Why the esports industry’s publisher ownership model is on its way out

esports gamers

After spending years developing their own esports leagues in-house, game publishers have given up the ghost in 2024, handing the reins over to third-party league operators to keep their competitive scenes alive. It’s an end of an era — and a chance for the industry to become more sustainable in the long run, if it isn’t too late.

During the boom days of esports, publisher ownership of events and leagues was the industry’s dominant business model. Riot Games and Activision Blizzard charged investors millions of dollars in franchise fees for the right to field teams in in-house leagues such as the Overwatch League and League of Legends Championship Series (LCS), then spent millions of dollars of their own to produce spectacular world championships and flashy homestand events.

But over the past 12 months, publishers have made it clear that they are looking to divest from esports. Instead, they’re partnering with third-party vendors to run their leagues. Activision Blizzard still runs its Call of Duty League with a skeleton crew, but has handed both “Overwatch” and the lower levels of “Call of Duty” esports over to ESL/FACEIT Group.

Another prominent third-party league operator is the Danish company Blast, which has deepened its financial ties to publishers such as Ubisoft and Epic Games in 2024.

And over the weekend, Riot Games, long seen as the game publisher most deeply invested in esports, signaled its own willingness to work more closely with third-party operators by allowing teams to compete in “League of Legends” and “Teamfight Tactics” at the Esports World Cup, an event produced by the Saudi-Arabian-owned ESL/FACEIT Group. 

A Riot representative declined to comment on the publisher’s future plans to work with third-party operators, but pointed to a recent blog post by Riot Games esports head John Needham, in which Needham acknowledged that Riot had “adjusted [its] policies and competitive calendar to unlock more opportunities for teams and players to participate in additional third-party events, something players have been asking for.”

Like many of the seismic shifts that have rocked the gaming industry over the past year, publishers’ decisions to divest from esports are a result of gaming coming back to earth after years of COVID-fueled growth in 2021 and 2022.

By early 2020, the esports industry was already teetering on the brink of a market correction that was staved off only by an influx of attention sparked by the suspension of traditional sports activity due to COVID-19. Post-pandemic, consumers’ interest in gaming receded somewhat, resulting in a $10 billion decrease in global gaming revenues between 2022 and 2023. Now, gaming companies are looking to tighten their operations, and esports has accordingly found itself on the chopping block.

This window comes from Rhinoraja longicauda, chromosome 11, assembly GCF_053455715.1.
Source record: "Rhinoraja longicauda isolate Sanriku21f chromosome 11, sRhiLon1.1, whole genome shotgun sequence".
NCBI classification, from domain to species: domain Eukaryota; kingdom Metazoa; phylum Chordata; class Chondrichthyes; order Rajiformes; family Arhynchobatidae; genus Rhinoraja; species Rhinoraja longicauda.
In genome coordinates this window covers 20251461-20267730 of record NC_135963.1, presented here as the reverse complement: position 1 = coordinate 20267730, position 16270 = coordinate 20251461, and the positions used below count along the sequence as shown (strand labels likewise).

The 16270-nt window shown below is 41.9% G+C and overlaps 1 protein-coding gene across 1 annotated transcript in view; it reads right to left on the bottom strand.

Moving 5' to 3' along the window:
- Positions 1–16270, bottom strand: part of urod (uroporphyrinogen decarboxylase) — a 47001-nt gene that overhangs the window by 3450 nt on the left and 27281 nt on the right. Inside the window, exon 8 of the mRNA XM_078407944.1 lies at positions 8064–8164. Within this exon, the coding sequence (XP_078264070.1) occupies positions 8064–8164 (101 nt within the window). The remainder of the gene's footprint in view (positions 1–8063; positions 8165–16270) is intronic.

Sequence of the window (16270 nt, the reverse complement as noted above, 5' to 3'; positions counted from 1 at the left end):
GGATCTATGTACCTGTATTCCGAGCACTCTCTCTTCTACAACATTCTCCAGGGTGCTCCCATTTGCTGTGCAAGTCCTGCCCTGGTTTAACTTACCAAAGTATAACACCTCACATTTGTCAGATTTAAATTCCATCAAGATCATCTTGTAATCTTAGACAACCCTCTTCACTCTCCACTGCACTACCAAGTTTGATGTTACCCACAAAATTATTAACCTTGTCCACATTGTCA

For game publishers, which have long approached esports as more of a marketing expenditure than a true revenue stream, working with third parties to run their esports is simply good sense in 2024. They get to reap all the benefits of an active esports scene, which boosts player engagement and in-game purchases, without having to spend millions of dollars staffing and producing leagues and events. 

“The flexibility for publishers to scale their esports activities up and down without in-house hires is just more flexible,” said ESL/FACEIT Group co-CEO Craig Levine. “The same reason you have a PR company or an event agency is the same reason that we’re finding success with publishers wanting to work with EFG.”

For the league operators themselves, the greatest upside of the rise of the third-party model is simply that it creates more opportunities for them to enrich themselves via lucrative publisher partnerships. When publishers were running their own esports leagues, third-party league operators were largely forced to operate in the margins. These days, there’s more than enough business to go around. Blast, for example, signed a run of new partnerships with publishers such as Ubisoft and Epic Games that allowed the Danish company to become profitable for the first time in 2023.

“One of the benefits of Blast at this stage of our life is we are quite a full-suite business. We can offer a publisher the production that you see today, but also the marketing content and social support all year round,” said Blast COO Tom Greene. “We’re good at user acquisition and understanding where publishers’ fans might be, and how to bring them more into our esports ecosystem.”

The rise of the third-party model is to some extent a return to way the esports industry was original structured during the early days. Competitive gaming as a product was pioneered by third-party companies such as Major League Gaming years before the publishers got involved, though it was publishers stepping in that supercharged the industry to its current scale in the mid-2010s.

Still, among some longtime industry observers, the prevailing sense is that the publishers swooped in to get their share of the hype money — and, now that they have it, that they are stepping back to let the esports industry once again fumble its way toward genuine profitability.

“EFG could have been running everything this entire time; that was possible, but Riot wanted to take it all in-house,” said esports consultant and journalist Rod “Slasher” Breslau. “So it’s Riot’s fuck-up for not making the LCS profitable. Who else am I supposed to blame?”


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